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Dozen lenders club A$1.6bn LPI financing
May 10, 2017 / 7:00 AM / in 7 months

Dozen lenders club A$1.6bn LPI financing

SYDNEY, May 10 (Reuters Basis Point) - About a dozen lenders have clubbed a A$1.62bn (US$1.2bn) loan to finance the A$2.6bn acquisition of New South Wales’ land registration agency Land and Property Information by Australian superannuation funds Hastings Funds Management and First State Super.

Among the dozen are Bank of Nova Scotia, Commonwealth Bank of Australia, DBS Bank and National Australia Bank, according to sources.

The loan is levered at 12x LPI’s earnings of A$135m and the margin is expected to be tighter than that IFM Investors and AustralianSuper paid for the acquisition debt for NSW energy company AusGrid. That loan pays interest margins of 105bp, 135bp and 160bp over BBSY for maturities of 3.5, five and seven years, respectively.

The expected pricing on LPI’s loan underscores how margins in Australia now mirror the compression in Asia as lenders chase fewer deals. In the first quarter of 2017, Asia Pacific loan volumes nearly halved to US$110.5bn, the lowest for the period in seven years, while volume in Australia was similarly at a seven-year low, plunging 53% to A$7.15bn.

The leads are preparing to launch the loan into general syndication in June after the acquisition closes, according to one of the sources.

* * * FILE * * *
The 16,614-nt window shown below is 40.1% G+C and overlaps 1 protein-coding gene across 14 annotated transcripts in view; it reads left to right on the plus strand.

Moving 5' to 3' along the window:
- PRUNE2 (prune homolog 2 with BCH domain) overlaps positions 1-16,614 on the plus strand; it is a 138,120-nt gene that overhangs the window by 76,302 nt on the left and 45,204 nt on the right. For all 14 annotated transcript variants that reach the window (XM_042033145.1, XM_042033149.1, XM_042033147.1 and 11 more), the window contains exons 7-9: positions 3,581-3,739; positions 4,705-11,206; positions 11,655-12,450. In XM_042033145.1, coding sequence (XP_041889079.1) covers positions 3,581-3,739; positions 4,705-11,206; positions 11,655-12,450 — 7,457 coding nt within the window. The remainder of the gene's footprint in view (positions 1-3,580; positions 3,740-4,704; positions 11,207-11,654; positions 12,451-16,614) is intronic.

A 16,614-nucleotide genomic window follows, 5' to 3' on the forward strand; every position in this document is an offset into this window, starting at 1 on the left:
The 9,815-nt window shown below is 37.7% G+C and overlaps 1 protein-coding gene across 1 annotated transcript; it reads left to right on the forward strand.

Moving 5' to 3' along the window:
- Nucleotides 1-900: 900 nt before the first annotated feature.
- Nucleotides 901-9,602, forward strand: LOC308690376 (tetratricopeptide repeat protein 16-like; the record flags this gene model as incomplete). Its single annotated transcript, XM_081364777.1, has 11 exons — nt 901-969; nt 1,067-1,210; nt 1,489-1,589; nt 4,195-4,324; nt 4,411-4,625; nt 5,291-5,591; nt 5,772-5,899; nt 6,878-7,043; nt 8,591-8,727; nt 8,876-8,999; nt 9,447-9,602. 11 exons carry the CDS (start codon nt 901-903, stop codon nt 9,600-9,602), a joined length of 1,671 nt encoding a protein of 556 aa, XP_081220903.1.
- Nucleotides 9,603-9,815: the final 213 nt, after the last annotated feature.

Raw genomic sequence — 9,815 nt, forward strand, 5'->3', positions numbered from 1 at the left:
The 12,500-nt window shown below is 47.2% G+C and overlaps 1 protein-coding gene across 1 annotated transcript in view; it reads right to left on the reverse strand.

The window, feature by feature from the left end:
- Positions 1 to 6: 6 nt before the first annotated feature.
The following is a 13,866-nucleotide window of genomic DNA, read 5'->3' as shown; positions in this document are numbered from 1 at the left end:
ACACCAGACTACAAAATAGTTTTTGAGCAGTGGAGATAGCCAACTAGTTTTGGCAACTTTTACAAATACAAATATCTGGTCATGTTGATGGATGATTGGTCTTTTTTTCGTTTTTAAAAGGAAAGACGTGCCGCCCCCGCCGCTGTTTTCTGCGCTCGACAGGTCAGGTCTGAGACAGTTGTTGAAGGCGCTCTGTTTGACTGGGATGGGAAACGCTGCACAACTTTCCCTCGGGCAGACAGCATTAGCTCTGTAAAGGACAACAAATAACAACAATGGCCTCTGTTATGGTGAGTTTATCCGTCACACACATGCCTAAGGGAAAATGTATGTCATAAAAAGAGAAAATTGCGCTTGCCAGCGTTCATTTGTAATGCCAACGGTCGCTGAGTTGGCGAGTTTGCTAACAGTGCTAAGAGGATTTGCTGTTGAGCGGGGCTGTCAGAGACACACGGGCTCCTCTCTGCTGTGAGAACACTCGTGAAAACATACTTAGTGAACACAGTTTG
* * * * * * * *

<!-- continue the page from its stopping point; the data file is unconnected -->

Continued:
Hastings paid an enterprise value of close to 20x for LPI, in line with the high valuations the NSW government achieved for the recent privatisations of TransGrid and AusGrid.

The strong bidder appetite bodes well for the A$4bn sale of Endeavour Energy, the last of the energy assets for sale. The government is evaluating the bids, submitted on May 1, Reuters reported.

The Hastings and First State Super consortium secured a 35-year concession to manage LPI’s titling and registry services, beating rival bids from Borealis Group, Macquarie Infrastructure and Real Assets and Carlyle Group.

The consortium’s advisers are RBC Capital Markets and Lazard, while the government relied on JP Morgan. (Reporting by Sharon Klyne; editing by Dharsan Singh)

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